The MXA wrecking crew uses a Slacker digital sag scale because we set the sag on as many as eight race bikes a weekend. It is fast, easy and accurate.


You have to have a firm grip on the basics of suspension setup before you start worrying about the complexities of shims, base valves and cartridge rods. Here is MXA’s guide to suspension setup.

(1) Proper way to set sag. Setting sag is the one thing that every rider thinks he can do but normally does wrong. Here are some tips: First, always measure race sag the same way. It doesn’t matter if you are sitting or standing as long as you use the same method all the time and make adjustments based on those numbers. Measure the sag with the rider standing up. Second, bounce on the suspension before measuring race sag. Third, sit where you actually ride, not in some dream position. MXA uses a Slacker digital sag scale so we don’t have to rely on the bad math of whoever is doing the measuring. We drill a small hole in the rear fender to hook the digital cable to.

(2) The other kind of sag. Static sag is a measurement of how much the bike sags under its own weight. Static sag can only be checked after race sag is set. Static sag should be between 30mm and 40mm on big bikes. If you have more than 40mm of static sag, your shock spring is too stiff. If you have less than 30mm of static sag, your spring is too soft.

Grease your bearings and linkage points before they look like this.

(3) Grease is your friend. Greasing your bike’s steering head, shock linkage and swingarm pivot periodically is the best way to ensure that every part is working to its fullest. Pressure washers and mud can get passed even the best seals.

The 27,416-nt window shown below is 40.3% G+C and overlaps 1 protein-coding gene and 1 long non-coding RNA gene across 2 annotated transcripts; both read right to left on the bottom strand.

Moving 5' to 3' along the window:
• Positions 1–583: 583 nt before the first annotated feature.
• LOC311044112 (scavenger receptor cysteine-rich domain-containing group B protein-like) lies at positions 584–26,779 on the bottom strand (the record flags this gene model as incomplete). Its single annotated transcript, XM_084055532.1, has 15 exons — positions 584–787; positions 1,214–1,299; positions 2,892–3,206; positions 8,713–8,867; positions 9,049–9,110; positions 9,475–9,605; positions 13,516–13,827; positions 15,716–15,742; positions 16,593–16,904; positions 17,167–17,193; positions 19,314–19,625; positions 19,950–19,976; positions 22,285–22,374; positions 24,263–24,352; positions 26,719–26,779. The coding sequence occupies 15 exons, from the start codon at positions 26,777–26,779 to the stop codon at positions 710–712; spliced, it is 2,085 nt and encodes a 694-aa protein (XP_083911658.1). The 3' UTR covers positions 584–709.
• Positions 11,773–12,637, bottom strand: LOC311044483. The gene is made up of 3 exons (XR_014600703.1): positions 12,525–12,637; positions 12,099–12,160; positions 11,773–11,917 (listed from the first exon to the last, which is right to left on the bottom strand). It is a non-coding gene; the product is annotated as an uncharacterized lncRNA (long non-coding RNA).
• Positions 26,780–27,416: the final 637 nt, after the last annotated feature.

(4) Poor man’s steering damper. Keep your steering-head bearing tight enough that the front end doesn’t flop over by itself. It should have to be pushed slightly before it moves. Your steering-head bearing is a cheap steering damper; use it.

(5) Tire pressure as suspension. We can’t tell you how many times a test rider has complained about his bike’s handling only to discover that he has a flat tire, low pressure or 25 psi in the tires.

(6) Oil versus air. To make forks stiffer, add oil. To make them softer, remove oil. Adding oil reduces the air space and makes the forks firmer at the end of the stroke. Removing oil increases the air space and makes the forks softer at the end of the stroke.

(7) Air-pressure buildup. All forks build up air pressure internally. To relieve the air pressure, release it with the front wheel off the ground and forks cooled down.

(8) Misaligned forks. It is critically important that your front axle not bind the fork legs. Most modern front axles accept a 19mm Allen socket. Buy one. When installing the front wheel, just hold the nut with a wrench and turn the axle with the 19mm Allen. Once you have the axle tight, tighten the fork dropout’s pinch bolts. By spinning the axle in, instead of spinning the nut on, you guarantee that the axle is not bound up in the dropouts.

Sliding your rear axle forward will make your shock feel stiffer and vice versa.

(9) Axle position. Axle blocks have over 20mm of fore/aft adjustment, and your shock will react differently when the rear wheel is all the way forward as opposed to all the way back.

(10) Softer is stiffer. Forks that are too soft ride on the firmest part of the fork’s damping system, which makes them feel stiff. When the forks feel stiff, the rider reflexively turns the clickers out to soften the forks. This makes the situation worse by making the forks feel even stiffer. Forks that are too soft feel stiff, when in reality they need to be stiffer to feel softer.

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